EDITOR’S NOTE: Ken Keen is Associate Dean for Leadership Development at Goizueta Business School. Prior to joining the staff Keen served in the United States Army, reaching the rank of Lt. General. 

Last week President Barack Obama announced the United States will “launch a major, military-led response in West Africa to the deadly Ebola outbreak that has reached epidemic proportions.” The Department of Defense was chosen to lead the response because it is “better than any other organization on earth” in such efforts.

As a retired member of our nation’s armed service, I agree.

According to media reports, the U.S. will send 3,000 military personnel to the region. President Obama indicated the U.S. would lead the international response by providing medical and logistical support in fighting the outbreak which poses “a potential threat to global security.”

The president compared the military’s response to that from the January 2010 that struck the nation of Haiti. The 7.0 earthquake killed more than 220,000 people and injured an estimated 300,000 more. Another 1.5 million people were displaced in the capital of Port au Prince.

In that relief effort, USAID was the lead federal agency. The U.S. military supported it with a Joint Task Force that grew to more than 22,000 personnel, 23 ships and 58 aircraft within 11 days of the quake. However, most of those forces remained afloat offshore. Approximately 6,000 personnel were “boots on the ground’” at the height of the response.

I led the military response and believe the comparison of the Ebola crisis to Haiti is one worth examining, especially if we review our response in Haiti and apply the lessons to become more effective and efficient. We should emphasize working toward a unity of effort among those already on the ground and those in the process of responding.

LISTEN: Ken Keen talks about military relief efforts with NPR

From my perspective, one lesson from Haiti was those on the ground must work seamlessly together. The U.S. military has tremendous command and logistical capability and capacity to bring together those responding to accomplish the mission. In my view, putting the U.S. military in charge in such a large scale effort is a good call, but the command structure should be clearly stated where all the government agencies (Department of Defense, CDC, USAID, and others) are an integral part of the command’s staff, coordination and response effort.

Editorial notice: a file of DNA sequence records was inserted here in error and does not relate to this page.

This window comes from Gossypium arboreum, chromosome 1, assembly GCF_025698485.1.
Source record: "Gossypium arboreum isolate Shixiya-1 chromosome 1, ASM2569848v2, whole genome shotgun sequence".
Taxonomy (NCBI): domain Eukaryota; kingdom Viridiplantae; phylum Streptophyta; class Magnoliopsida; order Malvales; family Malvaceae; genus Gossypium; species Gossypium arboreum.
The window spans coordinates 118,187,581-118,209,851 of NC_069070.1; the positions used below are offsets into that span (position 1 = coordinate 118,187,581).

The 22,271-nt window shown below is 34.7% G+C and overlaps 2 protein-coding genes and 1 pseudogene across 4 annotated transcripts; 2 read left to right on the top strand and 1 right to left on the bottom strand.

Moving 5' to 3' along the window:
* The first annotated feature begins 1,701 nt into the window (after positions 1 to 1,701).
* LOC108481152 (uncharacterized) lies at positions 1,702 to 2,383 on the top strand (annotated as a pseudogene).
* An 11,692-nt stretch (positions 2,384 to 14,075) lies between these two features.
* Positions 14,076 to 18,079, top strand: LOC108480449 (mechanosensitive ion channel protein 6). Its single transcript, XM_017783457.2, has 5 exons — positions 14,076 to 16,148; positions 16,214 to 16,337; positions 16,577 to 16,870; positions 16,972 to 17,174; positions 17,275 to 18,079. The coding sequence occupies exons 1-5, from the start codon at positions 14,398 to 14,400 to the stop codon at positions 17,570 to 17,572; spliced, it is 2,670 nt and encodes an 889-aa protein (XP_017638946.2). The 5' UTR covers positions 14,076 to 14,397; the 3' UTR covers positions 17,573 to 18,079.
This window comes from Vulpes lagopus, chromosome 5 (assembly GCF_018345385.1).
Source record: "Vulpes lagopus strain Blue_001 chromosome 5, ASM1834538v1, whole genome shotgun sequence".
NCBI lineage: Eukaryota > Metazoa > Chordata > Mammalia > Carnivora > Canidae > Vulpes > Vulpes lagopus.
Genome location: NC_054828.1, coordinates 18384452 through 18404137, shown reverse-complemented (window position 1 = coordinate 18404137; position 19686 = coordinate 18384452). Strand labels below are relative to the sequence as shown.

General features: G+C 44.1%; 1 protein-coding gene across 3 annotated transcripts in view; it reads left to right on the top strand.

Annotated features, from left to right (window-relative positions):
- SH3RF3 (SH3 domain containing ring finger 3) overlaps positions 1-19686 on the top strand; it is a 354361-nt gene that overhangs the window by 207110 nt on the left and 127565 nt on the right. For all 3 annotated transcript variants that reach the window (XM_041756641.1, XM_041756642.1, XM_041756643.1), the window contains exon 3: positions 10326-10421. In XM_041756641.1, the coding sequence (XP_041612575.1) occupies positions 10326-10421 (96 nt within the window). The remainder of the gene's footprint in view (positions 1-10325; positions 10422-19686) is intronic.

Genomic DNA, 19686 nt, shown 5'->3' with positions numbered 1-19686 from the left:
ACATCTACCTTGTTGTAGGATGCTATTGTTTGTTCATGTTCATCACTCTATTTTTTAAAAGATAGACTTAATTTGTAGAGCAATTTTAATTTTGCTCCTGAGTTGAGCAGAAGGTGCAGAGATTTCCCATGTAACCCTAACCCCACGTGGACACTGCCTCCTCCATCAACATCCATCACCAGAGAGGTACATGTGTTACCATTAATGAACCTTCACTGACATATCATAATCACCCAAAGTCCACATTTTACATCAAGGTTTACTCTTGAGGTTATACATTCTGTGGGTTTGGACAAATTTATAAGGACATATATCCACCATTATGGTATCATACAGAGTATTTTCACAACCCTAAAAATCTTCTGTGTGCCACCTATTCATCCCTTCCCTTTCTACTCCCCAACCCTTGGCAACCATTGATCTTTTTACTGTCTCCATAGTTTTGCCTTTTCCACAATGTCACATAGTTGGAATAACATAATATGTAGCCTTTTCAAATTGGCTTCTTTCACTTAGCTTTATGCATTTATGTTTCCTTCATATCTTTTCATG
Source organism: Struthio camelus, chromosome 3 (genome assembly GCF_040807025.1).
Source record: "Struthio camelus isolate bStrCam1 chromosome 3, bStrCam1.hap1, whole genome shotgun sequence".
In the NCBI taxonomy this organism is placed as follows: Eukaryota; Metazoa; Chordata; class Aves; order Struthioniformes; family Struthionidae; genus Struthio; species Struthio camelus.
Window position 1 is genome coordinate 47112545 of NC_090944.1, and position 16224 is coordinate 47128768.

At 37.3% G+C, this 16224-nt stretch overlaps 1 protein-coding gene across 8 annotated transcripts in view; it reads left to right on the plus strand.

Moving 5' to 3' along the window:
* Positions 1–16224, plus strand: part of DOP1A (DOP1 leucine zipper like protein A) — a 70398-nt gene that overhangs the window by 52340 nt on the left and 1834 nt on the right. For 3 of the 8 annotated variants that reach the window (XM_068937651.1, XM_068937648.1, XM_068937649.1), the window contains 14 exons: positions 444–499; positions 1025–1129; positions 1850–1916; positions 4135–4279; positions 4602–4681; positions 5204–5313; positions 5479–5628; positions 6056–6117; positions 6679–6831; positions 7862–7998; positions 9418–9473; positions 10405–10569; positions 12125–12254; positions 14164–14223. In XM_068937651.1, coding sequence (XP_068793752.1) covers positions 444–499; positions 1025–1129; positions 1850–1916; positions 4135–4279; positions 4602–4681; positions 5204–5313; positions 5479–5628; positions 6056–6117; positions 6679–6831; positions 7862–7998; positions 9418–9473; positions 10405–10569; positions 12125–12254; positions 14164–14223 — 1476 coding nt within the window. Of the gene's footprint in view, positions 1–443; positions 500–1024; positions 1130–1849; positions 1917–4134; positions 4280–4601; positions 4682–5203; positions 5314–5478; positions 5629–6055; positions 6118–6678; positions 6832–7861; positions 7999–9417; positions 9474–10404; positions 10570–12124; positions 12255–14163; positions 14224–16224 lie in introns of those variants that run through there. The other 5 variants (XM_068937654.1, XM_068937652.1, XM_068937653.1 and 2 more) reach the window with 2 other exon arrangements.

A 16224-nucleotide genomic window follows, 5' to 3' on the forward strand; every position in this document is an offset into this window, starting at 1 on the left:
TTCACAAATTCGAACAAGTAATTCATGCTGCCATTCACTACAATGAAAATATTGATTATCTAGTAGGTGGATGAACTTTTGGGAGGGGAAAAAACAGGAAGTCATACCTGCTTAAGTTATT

At some point, the U.S. military will need to transition its effort to other U.S. agencies, the international community, and non-government organizations. Those groups should be part of the command and coordination structure from the beginning.

One of the most difficult challenges in Haiti for those responding was how to coordinate the relief effort on the ground. Since there was no immediate functional organization from the United Nations or the Government of Haiti to determine requirements or coordinate responses, it was total chaos. It took several weeks to get in place an international coordination architecture approved by the U.S. government, United Nations and other key partners. While that is understandable in Haiti’s case – we had no warning of the pending disaster – we should learn from that lesson and not make similar mistakes in this response.

With that in mind, here are a few observations from leading Joint Task Force – Haiti that may assist in coordinating the relief effort to the Ebola crisis:

  • The Joint Task Force organizational structure needs to be as flat as possible to ease coordination and linkages to all organizations responding to the crisis. Make the command as transparent as possible; develop processes and devoting personnel to create a collaborative environment that includes the international and non-government organizations.
  • Leaders needs to be adaptive, comfortable sharing authority, seek to be innovative and skilled in eliciting ideas from the team (which includes non-government organizations and others responding to the effort).
  • Command presence should be oriented toward developing solutions, very active in developing relationships outside the military structure. There should be heavy internal and external communication throughout the process.

The Ebola crisis is not the same as the Haitian earthquake. But, leading such large-scale efforts share similarities. I believe looking at the Haiti response – the successes and challenges – the U.S. military can successfully organize efforts to stop this deadly disease.

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Ken Keen
Prior to joining Emory o Lieutenant General (Retired) Keen served 38 years in the Army with more 11 years working and living abroad in numerous Latin America countries, Germany, Egypt, Haiti, and Pakistan. Ken has extensive leadership experience of conventional and special operations units as well as the interagency environment. Ken commanded in Special Forces, the 82nd Airborne Division, the Rangers including the 75th Ranger Regiment, Joint Task Force – Haiti, following the Jan 2010 earthquake, as well as serving on three U.S. Embassy Country Teams leading all military forces in Colombia, Haiti, and Pakistan during crisis periods. As the Commander of Joint Task Force – Haiti, Ken led the largest targeted U.S. military-based response to a foreign disaster consisting of more than 22,000 personnel, 19 ships, and 57 aircraft with a budget of $500 million.


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